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As panelists at the 2014 American Bar Association Annual Meeting in Boston discuss how recent U.S. Supreme Court rulings have opened a new chapter in juvenile justice, Massachusetts, as well as many other states, must wrestle with how to implement those decisions.
Parents know instinctively, and psychologists and criminal defense attorneys have long argued, that the adolescent brain is different from the brain of a child or an adult.
“A 14-year-old is not a 40-year-old,” said Massachusetts Juvenile Court Judge Jay Blitzman, moderator of the ABA Commission on Youth at Risk’s panel, “The Adolescent Brain: What Lawyers and Parents Should Know” Sunday, Aug. 10, 10:30 a.m. – noon at Hynes Convention Center, Level 2, Room 202.
The Massachusetts state Supreme Judicial Court made a ruling last year in Diatchenko v. District Attorney that may allow 50-year-old Gregory Diatchenko, who at 17 years old stabbed a man to death, the opportunity for parole and freedom. The state high court ruled that sentences of life without parole failed to consider a young defendant’s likelihood of rehabilitation. At the heart of the decision is the recognition that it is unjust to mandate a life sentence for youth convicted of homicide without considering mitigating factors, including an immature brain.
An explosion of brain research has shown that the less-formed brains of the young make them morally less responsible (although they become more responsible morally as they mature). So condemning them to prison, advocates contend, overlooks major advances in science. Indeed, studies show that the immature brain may make adolescents more likely to engage in reckless behavior than when they are older. Such brain research has already had an impact on law and policy, reversing the trend of treating juveniles like adults. In the 1990s, there was a prediction of rising youth violence as a result of this, which has now been discounted.
Over the past seven years, the principle of treating juveniles separately has influenced Supreme Court decisions, including a 2005 ruling that banned the death penalty for juveniles; a 2010 ruling that barred life imprisonment for juveniles convicted of crimes other than homicide; and in 2012, the high court struck down mandatory life sentences for juveniles convicted of first-degree murder as “cruel and unusual punishment” under the Constitution.
These decisions may lead to resentencing hearings for about 2,000 inmates — some of them now well into middle age — in more than two dozen states serving life-without-parole sentences for homicide committed when they were under age 18. A majority of the states have not yet passed any statutory reform. Those that have often impose decades-long minimum sentences and few have made the high court’s rulings retroactive.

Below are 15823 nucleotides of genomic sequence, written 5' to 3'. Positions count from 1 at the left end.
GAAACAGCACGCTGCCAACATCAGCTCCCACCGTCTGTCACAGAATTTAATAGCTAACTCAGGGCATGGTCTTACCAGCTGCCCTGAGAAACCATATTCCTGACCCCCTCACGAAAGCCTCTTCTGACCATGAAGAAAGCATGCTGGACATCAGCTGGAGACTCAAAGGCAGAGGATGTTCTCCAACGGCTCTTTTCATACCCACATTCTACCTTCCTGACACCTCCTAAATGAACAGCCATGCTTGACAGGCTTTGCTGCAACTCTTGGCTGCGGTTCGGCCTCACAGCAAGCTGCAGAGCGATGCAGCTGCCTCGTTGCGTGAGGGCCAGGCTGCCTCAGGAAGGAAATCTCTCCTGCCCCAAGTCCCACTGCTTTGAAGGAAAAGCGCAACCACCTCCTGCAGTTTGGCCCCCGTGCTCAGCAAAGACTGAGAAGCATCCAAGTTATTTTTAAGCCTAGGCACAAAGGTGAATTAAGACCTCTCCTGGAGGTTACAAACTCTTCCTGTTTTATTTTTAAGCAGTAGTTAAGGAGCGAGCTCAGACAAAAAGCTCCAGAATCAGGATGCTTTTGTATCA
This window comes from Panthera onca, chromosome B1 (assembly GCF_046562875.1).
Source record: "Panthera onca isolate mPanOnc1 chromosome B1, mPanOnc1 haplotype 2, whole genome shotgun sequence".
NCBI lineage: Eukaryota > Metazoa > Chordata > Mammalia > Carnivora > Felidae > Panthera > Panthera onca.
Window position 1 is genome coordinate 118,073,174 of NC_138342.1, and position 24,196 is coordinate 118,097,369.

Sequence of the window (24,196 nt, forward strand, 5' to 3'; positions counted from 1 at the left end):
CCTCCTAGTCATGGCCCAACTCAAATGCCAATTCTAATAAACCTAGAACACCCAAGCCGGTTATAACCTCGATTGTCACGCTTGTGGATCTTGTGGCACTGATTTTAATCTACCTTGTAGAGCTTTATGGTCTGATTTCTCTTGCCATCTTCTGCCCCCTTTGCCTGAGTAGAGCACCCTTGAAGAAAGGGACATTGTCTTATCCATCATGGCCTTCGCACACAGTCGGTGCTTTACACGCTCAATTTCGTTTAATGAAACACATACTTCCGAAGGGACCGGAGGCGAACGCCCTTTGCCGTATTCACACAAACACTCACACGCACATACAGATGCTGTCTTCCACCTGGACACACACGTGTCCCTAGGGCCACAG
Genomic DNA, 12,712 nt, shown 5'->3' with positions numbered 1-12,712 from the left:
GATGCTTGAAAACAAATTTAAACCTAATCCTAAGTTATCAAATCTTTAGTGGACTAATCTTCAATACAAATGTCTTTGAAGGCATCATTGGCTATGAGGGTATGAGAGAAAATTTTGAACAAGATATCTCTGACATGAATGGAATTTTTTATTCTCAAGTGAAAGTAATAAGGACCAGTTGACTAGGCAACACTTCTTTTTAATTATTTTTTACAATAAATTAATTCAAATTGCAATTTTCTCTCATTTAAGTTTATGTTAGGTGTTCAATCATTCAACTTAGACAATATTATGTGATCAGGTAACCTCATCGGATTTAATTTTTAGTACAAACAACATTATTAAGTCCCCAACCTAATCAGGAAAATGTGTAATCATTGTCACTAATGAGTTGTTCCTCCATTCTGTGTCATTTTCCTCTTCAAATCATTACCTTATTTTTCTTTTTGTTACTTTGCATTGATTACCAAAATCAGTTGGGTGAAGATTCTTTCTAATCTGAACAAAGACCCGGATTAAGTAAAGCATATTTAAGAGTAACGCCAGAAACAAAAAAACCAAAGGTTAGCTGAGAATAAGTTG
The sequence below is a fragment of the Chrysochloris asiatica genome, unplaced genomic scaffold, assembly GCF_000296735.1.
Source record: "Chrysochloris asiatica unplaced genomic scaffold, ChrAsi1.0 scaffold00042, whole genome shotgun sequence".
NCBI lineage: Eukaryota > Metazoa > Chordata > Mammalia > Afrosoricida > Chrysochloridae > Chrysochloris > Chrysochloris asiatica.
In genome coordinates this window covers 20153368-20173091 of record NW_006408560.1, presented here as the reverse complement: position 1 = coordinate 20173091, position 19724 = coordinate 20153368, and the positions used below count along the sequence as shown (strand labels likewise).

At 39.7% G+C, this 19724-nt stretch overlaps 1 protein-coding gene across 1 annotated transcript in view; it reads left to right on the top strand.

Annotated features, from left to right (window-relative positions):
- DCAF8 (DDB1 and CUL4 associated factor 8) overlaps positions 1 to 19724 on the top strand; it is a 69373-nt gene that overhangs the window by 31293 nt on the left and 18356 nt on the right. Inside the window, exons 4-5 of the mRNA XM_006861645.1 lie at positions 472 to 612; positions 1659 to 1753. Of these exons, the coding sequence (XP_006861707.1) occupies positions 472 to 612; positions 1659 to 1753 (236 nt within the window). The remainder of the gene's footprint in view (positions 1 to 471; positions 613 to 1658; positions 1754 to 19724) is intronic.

“Mandatory processing in an adult court meant mandatory adult sentences,” said Naoka Carey, executive director of Citizens for Juvenile Justice, a nonprofit, statewide organization working to improve the juvenile justice system in Massachusetts. “A number of progressive states are moving to hold juveniles appropriately age accountable. But not everywhere; it’s a process, it’s not linear.”
Despite the high court ruling, many minors may still stay in prison for life. North Carolina enacted a pro-eligibility statute of 65 years. And Iowa’s Gov. Terry Branstad commuted the life-without-parole sentences of some 40 juvenile offenders, but permits them eligibility for parole only after 60 years in prison.
“All of the recent Supreme Court cases have a recurring mantra —youth are different,’’ said Blitzman. “The spirit of the cases is that there should be an opportunity for meaningful and individualized review. That’s not to say that kids are not culpable, but they are culpable in different ways than adults. What lawyers are trying to do now is transfer or connect the research to practice. These efforts obviously affect homicide cases. But they also affect issues of proportionality and employing more of a developmental lens in other contexts, including school disciplinary regimes, mandatory sentencing and child welfare programming.”
Massachusetts families of homicide victims decried the state’s juvenile parole legislation. Bltizman acknowledged that homicide cases are particularly challenging.
“That’s part of the debate,” he said. “Every time there is a parole hearing, aggrieved families are arguably being aggrieved again. That’s always an issue.”
Other speakers on the panel include: The Hon. Roderick Ireland, chief justice, Massachusetts Supreme Court; Marsha Levick, co-founder, deputy director and chief counsel of Juvenile Law Center, Philadelphia; David Fassler, M.D., child psychiatrist, University of Vermont College of Medicine; Adriana Galvan, Ph.D., adolescent psychologist, University of California at Los Angeles; Xavier McElrath-Bey, M.A., youth justice advocate, Campaign for the Fair Sentencing of Youth, Washington, D.C.